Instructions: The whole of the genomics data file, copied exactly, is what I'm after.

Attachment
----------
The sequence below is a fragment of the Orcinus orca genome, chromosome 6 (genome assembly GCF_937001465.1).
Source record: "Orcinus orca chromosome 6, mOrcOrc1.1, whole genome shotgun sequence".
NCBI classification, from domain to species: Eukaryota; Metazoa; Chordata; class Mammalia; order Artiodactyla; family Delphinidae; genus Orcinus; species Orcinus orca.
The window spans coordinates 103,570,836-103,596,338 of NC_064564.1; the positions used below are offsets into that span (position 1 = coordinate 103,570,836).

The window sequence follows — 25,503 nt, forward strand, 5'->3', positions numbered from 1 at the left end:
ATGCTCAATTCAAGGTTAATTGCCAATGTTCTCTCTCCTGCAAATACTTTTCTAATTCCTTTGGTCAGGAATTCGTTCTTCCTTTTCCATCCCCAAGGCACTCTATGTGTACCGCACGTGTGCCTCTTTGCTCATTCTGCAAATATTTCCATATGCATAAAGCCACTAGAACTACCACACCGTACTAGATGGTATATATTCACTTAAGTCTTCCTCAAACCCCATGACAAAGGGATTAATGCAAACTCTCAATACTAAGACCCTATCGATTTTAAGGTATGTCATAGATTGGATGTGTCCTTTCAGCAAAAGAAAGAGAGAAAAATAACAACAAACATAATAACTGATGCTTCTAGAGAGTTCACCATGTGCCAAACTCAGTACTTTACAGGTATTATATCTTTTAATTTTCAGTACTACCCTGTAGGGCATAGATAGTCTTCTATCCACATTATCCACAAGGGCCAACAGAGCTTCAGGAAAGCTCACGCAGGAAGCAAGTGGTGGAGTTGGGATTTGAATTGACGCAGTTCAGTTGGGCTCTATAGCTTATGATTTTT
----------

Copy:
The sequence below is a fragment of the Orcinus orca genome, chromosome 6 (genome assembly GCF_937001465.1).
Source record: "Orcinus orca chromosome 6, mOrcOrc1.1, whole genome shotgun sequence".
NCBI classification, from domain to species: Eukaryota; Metazoa; Chordata; class Mammalia; order Artiodactyla; family Delphinidae; genus Orcinus; species Orcinus orca.
The window spans coordinates 103,570,836-103,596,338 of NC_064564.1; the positions used below are offsets into that span (position 1 = coordinate 103,570,836).

The window sequence follows — 25,503 nt, forward strand, 5'->3', positions numbered from 1 at the left end:
ATGCTCAATTCAAGGTTAATTGCCAATGTTCTCTCTCCTGCAAATACTTTTCTAATTCCTTTGGTCAGGAATTCGTTCTTCCTTTTCCATCCCCAAGGCACTCTATGTGTACCGCACGTGTGCCTCTTTGCTCATTCTGCAAATATTTCCATATGCATAAAGCCACTAGAACTACCACACCGTACTAGATGGTATATATTCACTTAAGTCTTCCTCAAACCCCATGACAAAGGGATTAATGCAAACTCTCAATACTAAGACCCTATCGATTTTAAGGTATGTCATAGATTGGATGTGTCCTTTCAGCAAAAGAAAGAGAGAAAAATAACAACAAACATAATAACTGATGCTTCTAGAGAGTTCACCATGTGCCAAACTCAGTACTTTACAGGTATTATATCTTTTAATTTTCAGTACTACCCTGTAGGGCATAGATAGTCTTCTATCCACATTATCCACAAGGGCCAACAGAGCTTCAGGAAAGCTCACGCAGGAAGCAAGTGGTGGAGTTGGGATTTGAATTGACGCAGTTCAGTTGGGCTCTATAGCTTATGATTTTT